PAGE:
David Bowie's Inspiration Behind The Song That Launched His Career

Everybody has their favorite David Bowie song. From the distinctly groovy "Let's Dance" to the ethereal "Life On Mars," Bowie was an innovative and experimental musician who pushed the boundaries of his craft. He was at his best when he was free to create, to be Ziggy Stardust or whoever he'd decided to be that album.

Bowie wasn't always the musical icon he would become, but there was one thing that was clear about him throughout his life: He celebrated difference and individuality, and embraced it to its fullest extent. As Far Out Magazine reports, he was a 17-year-old college student when he was interviewed by "Tonight" in 1964. Bowie had created the Society for the Prevention of Cruelty to Long-haired Men, and he defiantly told the show's presenter, "I like it. I think we all like long hair and we don't see why other people should persecute us because of this."

Be who you are, be proud, experiment, and try new things: This was the message Bowie would later impart to his legions of fans. Years later, he would explain that this is just the sort of creative and fearless spirit that led to the creation of the song that made him famous.

A conveniently-timed moon landing helped Space Oddity along

As with a lot of the industry's greats, David Bowie's phenomenal career took some time to gather momentum. During the 1960s, per Britannica, he honed his craft by performing with various small-scale bands. The legend of David Bowie was born during these years, when he selected his stage name and broke out to go it alone.

Bowie's big break (and what a break it was) was "Space Oddity," which released at the time of the famed Apollo 11 mission. AllMusic's Dave Thompson writes that with this haunting, distinctive, imagination-grabbing debut solo single, Bowie "had scored on the back of the moon landing that summer ... so distinctive an air did it possess that, for a moment, its maker really did seem capable of soaring as high as Major Tom."

Of course, the song's overlapping with the moon landing, perhaps still humankind's most remarkable feat to date, was no coincidence. It could be supposed that "Space Oddity" was written with this upcoming much-ballyhooed event in mind, but according to Bowie, the song had a different space-related inspiration.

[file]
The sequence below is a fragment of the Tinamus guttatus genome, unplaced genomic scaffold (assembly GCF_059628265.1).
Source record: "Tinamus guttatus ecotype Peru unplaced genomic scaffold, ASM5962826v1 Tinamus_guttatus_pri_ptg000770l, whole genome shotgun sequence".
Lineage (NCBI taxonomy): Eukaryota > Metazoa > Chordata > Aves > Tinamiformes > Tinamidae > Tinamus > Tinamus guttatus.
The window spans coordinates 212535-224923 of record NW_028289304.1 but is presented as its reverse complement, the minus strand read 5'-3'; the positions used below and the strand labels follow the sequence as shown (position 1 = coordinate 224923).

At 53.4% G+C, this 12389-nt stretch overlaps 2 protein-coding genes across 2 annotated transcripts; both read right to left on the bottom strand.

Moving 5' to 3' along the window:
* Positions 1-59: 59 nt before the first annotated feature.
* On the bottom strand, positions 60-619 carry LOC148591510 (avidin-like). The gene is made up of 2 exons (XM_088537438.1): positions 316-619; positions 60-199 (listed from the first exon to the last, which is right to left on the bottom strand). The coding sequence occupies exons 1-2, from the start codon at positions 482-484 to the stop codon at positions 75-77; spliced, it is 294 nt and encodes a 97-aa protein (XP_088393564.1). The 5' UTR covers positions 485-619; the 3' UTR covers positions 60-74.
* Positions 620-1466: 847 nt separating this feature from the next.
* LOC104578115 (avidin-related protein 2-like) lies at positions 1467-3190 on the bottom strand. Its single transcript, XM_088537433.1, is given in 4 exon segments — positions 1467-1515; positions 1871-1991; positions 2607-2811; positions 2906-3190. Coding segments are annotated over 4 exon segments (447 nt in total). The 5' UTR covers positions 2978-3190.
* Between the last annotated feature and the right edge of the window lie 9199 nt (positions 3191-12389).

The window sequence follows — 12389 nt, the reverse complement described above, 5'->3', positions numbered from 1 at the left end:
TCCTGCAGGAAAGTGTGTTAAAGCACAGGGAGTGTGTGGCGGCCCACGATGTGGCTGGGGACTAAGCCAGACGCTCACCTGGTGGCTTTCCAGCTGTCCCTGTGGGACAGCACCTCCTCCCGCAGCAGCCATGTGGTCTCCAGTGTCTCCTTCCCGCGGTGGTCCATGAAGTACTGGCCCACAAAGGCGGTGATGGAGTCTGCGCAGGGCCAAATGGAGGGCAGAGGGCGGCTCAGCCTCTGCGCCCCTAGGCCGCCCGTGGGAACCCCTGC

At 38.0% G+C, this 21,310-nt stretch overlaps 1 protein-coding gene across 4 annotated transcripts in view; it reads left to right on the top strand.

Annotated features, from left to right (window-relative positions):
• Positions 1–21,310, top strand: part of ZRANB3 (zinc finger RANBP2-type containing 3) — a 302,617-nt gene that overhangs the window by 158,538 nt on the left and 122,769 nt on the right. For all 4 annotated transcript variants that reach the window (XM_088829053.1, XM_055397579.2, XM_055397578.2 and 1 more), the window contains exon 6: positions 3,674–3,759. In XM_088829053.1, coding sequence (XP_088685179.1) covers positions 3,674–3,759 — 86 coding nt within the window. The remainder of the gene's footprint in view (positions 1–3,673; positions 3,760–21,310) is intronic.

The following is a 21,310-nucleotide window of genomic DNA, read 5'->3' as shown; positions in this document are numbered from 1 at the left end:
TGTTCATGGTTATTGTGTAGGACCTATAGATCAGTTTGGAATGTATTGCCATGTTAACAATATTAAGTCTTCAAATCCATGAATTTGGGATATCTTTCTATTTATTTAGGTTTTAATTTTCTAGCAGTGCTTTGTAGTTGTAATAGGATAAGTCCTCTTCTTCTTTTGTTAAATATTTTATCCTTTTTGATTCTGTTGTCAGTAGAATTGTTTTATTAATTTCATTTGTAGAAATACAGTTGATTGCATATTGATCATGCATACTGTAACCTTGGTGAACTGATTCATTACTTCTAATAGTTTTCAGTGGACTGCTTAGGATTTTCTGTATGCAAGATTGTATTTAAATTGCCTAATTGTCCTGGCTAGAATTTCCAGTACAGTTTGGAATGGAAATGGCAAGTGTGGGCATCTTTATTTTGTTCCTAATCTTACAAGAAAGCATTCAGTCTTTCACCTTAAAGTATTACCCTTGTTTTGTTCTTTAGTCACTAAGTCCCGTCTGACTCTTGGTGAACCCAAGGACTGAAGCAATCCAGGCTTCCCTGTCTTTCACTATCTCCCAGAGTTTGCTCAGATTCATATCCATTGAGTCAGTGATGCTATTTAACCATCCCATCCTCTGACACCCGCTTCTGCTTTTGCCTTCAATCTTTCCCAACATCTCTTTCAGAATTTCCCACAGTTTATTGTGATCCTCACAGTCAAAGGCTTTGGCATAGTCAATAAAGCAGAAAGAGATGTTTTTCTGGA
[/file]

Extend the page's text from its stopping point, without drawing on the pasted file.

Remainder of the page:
The Starman's story

In a 2003 interview (via Performing Songwriter), Bowie discussed the foundations of his rollercoaster career. It was a Little Richard performance that made him want to become a musician. "If it hadn't have been for him, I probably wouldn't have gone into music," the star said. The nine-year-old Bowie watched Little Richard in a movie, which is how the inspiration came about. Interestingly, it was another film that led him to create "Space Oddity."

On the subject of the song, he acknowledged the fact that many believe the moon landing was the inspiration. Instead, Performing Songwriter reports, it was the movie "2001: A Space Odyssey." Per Bowie, "It was written because of going to see the film 2001, which I found amazing. I was out of my gourd anyway, I was very stoned when I went to see it, several times, and it was really a revelation to me. It got the song flowing."

Discussing this iconic song, which boasts the same timeless, unmistakable "Bowie" quality as his string of hits that followed, he went on to say that it was ironic that "Space Oddity" was used in some television coverage of the moon landing. Things don't end well for Bowie's bold space explorer, after all. Be that as it may, it all certainly went very well for the man himself after the song's release. From the success of "Space Oddity" sprung one of the most acclaimed and electrifying music careers ever.